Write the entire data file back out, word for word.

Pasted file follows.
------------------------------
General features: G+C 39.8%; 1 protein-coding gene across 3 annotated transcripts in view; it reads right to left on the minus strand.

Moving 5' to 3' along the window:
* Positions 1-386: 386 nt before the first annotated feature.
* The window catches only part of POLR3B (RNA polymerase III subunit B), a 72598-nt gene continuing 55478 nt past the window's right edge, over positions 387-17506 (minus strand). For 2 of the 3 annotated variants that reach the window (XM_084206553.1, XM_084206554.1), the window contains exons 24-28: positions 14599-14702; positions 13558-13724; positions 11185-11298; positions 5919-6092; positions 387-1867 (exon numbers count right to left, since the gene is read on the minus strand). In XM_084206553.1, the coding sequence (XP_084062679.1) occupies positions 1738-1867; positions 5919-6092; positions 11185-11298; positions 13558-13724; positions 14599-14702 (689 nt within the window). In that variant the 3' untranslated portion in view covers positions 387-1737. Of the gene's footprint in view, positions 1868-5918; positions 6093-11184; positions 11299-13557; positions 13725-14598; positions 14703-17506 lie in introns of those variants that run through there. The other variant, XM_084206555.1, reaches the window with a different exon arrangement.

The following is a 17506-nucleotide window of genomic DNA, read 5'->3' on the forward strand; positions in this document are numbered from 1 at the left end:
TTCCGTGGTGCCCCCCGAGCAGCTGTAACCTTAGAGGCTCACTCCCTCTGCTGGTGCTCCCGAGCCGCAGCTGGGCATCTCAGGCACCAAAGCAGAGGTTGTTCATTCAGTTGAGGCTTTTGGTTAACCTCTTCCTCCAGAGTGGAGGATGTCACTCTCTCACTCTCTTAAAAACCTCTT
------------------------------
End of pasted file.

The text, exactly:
General features: G+C 39.8%; 1 protein-coding gene across 3 annotated transcripts in view; it reads right to left on the minus strand.

Moving 5' to 3' along the window:
* Positions 1-386: 386 nt before the first annotated feature.
* The window catches only part of POLR3B (RNA polymerase III subunit B), a 72598-nt gene continuing 55478 nt past the window's right edge, over positions 387-17506 (minus strand). For 2 of the 3 annotated variants that reach the window (XM_084206553.1, XM_084206554.1), the window contains exons 24-28: positions 14599-14702; positions 13558-13724; positions 11185-11298; positions 5919-6092; positions 387-1867 (exon numbers count right to left, since the gene is read on the minus strand). In XM_084206553.1, the coding sequence (XP_084062679.1) occupies positions 1738-1867; positions 5919-6092; positions 11185-11298; positions 13558-13724; positions 14599-14702 (689 nt within the window). In that variant the 3' untranslated portion in view covers positions 387-1737. Of the gene's footprint in view, positions 1868-5918; positions 6093-11184; positions 11299-13557; positions 13725-14598; positions 14703-17506 lie in introns of those variants that run through there. The other variant, XM_084206555.1, reaches the window with a different exon arrangement.

The following is a 17506-nucleotide window of genomic DNA, read 5'->3' on the forward strand; positions in this document are numbered from 1 at the left end:
TTCCGTGGTGCCCCCCGAGCAGCTGTAACCTTAGAGGCTCACTCCCTCTGCTGGTGCTCCCGAGCCGCAGCTGGGCATCTCAGGCACCAAAGCAGAGGTTGTTCATTCAGTTGAGGCTTTTGGTTAACCTCTTCCTCCAGAGTGGAGGATGTCACTCTCTCACTCTCTTAAAAACCTCTT